Don’t Get Clogged Up When Coding Atherosclerosis in ICD-10

Thu, Feb 4, 2016 --


Atherosclerosis ICD-10 Coding

The term atherosclerosis refers to hardening of the arteries, or arteriosclerosis, that includes a buildup of fatty plaque deposits on arterial walls. This blood vessel blockage limiting oxygenation of body tissue can result in coronary artery disease.

Review This Atherosclerosis Coding Example

Let’s take a look at documentation for a patient scenario and consider what ICD-10 codes would apply.

Mrs. M was discharged from the hospital to home with home health care following an acute inferior wall myocardial infarction (MI) two weeks previously. She is still being monitored for her first MI and for a new non-ST elevation myocardial infarction (NSTEMI) one week earlier and continues to have atrial fibrillation.

You work for a home health agency hired to provide observation and assessment of her unstable angina and CAD. Your organization will also be responsible for providing education about her new cardiac medications. Mrs. M is not a surgical candidate. How would you code for her in ICD-10?

Here’s How You’d Code in This Case

In ICD-10, your coding for this patient would be:

  • I25.110, Atherosclerotic heart disease of native coronary artery with unstable angina pectoris;
  • I21.19, ST elevation (STEMI) myocardial infarction involving other coronary artery of inferior wall;
  • I22.2, Subsequent non-ST elevation (NSTEMI) myocardial infarction;
  • I48.91, Unspecified atrial fibrillation; and
  • Z79.899, Other long term (current) drug therapy.

Note that in this scenario, we’ve reported Mrs. M’s coronary artery disease (CAD) first. These ICD-10 codes indicate both CAD and the presence or absence of angina, which is a new assumption in ICD-10; you can assume a causal relationship in a patient with both atherosclerosis and angina pectoris, unless the documentation indicates the angina is due to something other than the atherosclerosis.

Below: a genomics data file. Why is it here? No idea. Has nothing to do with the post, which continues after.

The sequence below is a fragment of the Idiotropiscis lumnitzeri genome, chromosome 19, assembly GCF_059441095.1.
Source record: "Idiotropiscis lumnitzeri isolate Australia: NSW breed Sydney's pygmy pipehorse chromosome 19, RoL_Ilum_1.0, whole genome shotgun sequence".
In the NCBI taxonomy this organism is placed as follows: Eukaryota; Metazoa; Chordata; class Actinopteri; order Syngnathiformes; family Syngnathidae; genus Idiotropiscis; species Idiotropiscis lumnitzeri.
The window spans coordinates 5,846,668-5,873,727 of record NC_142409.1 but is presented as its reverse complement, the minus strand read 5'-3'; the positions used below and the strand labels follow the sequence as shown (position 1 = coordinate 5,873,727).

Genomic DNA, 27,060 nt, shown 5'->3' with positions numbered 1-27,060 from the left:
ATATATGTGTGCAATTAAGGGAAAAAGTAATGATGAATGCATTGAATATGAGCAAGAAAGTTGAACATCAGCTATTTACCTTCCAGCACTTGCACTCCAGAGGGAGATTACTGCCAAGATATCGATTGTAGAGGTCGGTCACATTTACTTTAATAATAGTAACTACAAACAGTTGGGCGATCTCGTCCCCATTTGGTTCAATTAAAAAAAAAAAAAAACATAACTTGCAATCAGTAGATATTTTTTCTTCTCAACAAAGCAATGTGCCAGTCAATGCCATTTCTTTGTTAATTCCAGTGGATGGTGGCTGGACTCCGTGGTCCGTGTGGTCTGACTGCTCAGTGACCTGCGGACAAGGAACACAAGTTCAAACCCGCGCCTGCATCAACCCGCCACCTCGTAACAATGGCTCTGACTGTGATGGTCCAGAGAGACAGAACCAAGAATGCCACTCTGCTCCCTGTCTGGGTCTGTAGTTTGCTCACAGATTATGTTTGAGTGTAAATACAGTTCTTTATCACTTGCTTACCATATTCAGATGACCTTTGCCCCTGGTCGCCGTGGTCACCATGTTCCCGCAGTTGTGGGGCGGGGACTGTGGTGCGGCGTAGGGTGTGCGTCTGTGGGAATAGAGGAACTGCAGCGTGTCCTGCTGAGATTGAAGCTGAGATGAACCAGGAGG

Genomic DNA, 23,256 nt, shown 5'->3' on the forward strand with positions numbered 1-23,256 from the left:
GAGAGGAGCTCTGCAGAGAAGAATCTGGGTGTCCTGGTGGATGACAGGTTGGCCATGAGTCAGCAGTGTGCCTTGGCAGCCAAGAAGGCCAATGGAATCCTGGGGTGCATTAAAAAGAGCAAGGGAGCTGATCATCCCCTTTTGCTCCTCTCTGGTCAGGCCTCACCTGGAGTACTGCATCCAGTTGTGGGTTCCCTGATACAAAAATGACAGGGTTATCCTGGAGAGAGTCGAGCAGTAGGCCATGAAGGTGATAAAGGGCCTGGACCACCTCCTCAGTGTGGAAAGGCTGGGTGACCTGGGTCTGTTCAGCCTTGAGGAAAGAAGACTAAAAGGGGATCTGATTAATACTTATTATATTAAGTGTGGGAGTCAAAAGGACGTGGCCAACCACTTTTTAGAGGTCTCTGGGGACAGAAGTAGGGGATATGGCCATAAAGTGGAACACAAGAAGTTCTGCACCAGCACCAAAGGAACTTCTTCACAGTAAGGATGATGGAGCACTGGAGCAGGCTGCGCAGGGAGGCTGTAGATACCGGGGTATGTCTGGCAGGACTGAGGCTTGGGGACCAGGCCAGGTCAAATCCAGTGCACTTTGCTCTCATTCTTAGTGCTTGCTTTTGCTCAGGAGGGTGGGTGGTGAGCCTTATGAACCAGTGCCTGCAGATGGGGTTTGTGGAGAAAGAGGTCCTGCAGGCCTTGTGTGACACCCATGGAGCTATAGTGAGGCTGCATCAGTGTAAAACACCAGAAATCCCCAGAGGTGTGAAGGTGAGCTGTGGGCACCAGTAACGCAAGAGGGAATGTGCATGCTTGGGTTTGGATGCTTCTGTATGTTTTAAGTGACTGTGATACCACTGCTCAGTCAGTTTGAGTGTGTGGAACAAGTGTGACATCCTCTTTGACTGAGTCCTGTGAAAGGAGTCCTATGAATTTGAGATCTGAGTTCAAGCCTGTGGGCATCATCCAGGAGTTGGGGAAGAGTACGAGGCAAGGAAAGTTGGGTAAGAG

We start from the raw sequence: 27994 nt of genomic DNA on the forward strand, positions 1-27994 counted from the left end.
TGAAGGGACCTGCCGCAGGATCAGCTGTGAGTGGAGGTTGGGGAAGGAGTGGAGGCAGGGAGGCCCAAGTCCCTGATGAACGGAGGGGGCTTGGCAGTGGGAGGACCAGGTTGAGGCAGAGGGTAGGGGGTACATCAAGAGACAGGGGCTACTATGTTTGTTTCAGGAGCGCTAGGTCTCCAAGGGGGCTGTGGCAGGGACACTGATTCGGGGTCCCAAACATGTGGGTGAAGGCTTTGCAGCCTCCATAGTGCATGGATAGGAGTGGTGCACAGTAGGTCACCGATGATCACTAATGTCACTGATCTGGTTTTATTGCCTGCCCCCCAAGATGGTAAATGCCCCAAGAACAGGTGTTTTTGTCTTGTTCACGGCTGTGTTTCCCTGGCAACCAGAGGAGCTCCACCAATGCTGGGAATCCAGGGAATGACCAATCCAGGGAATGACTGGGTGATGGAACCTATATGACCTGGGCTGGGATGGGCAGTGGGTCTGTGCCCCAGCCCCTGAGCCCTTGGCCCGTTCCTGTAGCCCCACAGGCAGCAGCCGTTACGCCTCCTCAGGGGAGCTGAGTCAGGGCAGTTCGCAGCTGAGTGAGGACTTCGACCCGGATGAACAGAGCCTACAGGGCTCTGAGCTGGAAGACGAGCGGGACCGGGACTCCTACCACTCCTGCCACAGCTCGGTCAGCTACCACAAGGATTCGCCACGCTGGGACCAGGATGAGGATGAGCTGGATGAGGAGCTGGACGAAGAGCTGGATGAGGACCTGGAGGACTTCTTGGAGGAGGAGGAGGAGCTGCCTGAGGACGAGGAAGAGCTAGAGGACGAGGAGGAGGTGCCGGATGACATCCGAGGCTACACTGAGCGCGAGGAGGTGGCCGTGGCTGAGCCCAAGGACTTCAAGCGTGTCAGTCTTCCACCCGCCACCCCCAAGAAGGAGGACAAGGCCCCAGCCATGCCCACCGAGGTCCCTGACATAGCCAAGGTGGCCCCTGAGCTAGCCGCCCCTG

Next, list the patient’s acute MIs, but don’t forget the new four-week guidelines for reporting acute MIs. ICD-10’s cardiology coding guidelines advise sequencing I22 and I21 “on the circumstances of the encounter.” Since the STEMI in this scenario is the more serious MI, list it first.

ICD-10 breaks from ICD-9 in the definition of the term “subsequent.” In ICD-9, “subsequent” means caring for the patient in the subsequent health care setting of the eight-week acute period, including post-acute home health and hospice care. However, in ICD-10, “subsequent” refers to the MI itself, specifically an MI occurring after the initial MI, within the four-week definition of an acute myocardial infarction.

Report the patient’s atrial fibrillation and her medications later in your list of diagnosis codes.

Got ICD-10 Tips?

I was talking to a coder friend today, and we agreed that we think the conversion went well because coders were so well prepared. How about you? Do you have any ICD-10 coding tips to share? Let us know in the comment box below. We love to hear from you!

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Susan taught health information and healthcare documentation at the community college level for more than 20 years. She has a special love for medical language and terminology. She is passionate about ensuring accurate patient healthcare documentation through education. She has a master's degree in healthcare administration, is a certified healthcare documentation specialist, and serves as immediate past president for the Association for Healthcare Documentation Integrity (AHDI).

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